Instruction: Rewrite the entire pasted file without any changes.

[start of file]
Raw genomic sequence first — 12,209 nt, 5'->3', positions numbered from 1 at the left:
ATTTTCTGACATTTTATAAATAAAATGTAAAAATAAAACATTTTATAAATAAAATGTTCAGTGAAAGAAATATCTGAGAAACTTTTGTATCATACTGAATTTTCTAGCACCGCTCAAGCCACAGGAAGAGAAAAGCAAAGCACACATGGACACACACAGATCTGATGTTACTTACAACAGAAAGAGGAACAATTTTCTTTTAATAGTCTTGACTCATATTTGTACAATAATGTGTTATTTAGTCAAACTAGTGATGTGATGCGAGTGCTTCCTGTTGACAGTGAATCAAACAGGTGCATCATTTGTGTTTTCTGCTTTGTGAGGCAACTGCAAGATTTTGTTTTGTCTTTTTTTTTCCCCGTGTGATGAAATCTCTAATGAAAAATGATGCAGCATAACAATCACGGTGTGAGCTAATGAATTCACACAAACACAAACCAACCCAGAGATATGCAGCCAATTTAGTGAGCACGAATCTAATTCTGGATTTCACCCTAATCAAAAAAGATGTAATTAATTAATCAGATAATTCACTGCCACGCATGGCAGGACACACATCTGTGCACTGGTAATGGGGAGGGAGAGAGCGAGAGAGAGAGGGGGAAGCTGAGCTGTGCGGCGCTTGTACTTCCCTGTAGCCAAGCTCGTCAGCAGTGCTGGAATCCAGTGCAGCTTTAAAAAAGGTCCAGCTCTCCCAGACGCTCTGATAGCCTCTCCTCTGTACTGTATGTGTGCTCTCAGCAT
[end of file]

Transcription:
Raw genomic sequence first — 12,209 nt, 5'->3', positions numbered from 1 at the left:
ATTTTCTGACATTTTATAAATAAAATGTAAAAATAAAACATTTTATAAATAAAATGTTCAGTGAAAGAAATATCTGAGAAACTTTTGTATCATACTGAATTTTCTAGCACCGCTCAAGCCACAGGAAGAGAAAAGCAAAGCACACATGGACACACACAGATCTGATGTTACTTACAACAGAAAGAGGAACAATTTTCTTTTAATAGTCTTGACTCATATTTGTACAATAATGTGTTATTTAGTCAAACTAGTGATGTGATGCGAGTGCTTCCTGTTGACAGTGAATCAAACAGGTGCATCATTTGTGTTTTCTGCTTTGTGAGGCAACTGCAAGATTTTGTTTTGTCTTTTTTTTTCCCCGTGTGATGAAATCTCTAATGAAAAATGATGCAGCATAACAATCACGGTGTGAGCTAATGAATTCACACAAACACAAACCAACCCAGAGATATGCAGCCAATTTAGTGAGCACGAATCTAATTCTGGATTTCACCCTAATCAAAAAAGATGTAATTAATTAATCAGATAATTCACTGCCACGCATGGCAGGACACACATCTGTGCACTGGTAATGGGGAGGGAGAGAGCGAGAGAGAGAGGGGGAAGCTGAGCTGTGCGGCGCTTGTACTTCCCTGTAGCCAAGCTCGTCAGCAGTGCTGGAATCCAGTGCAGCTTTAAAAAAGGTCCAGCTCTCCCAGACGCTCTGATAGCCTCTCCTCTGTACTGTATGTGTGCTCTCAGCAT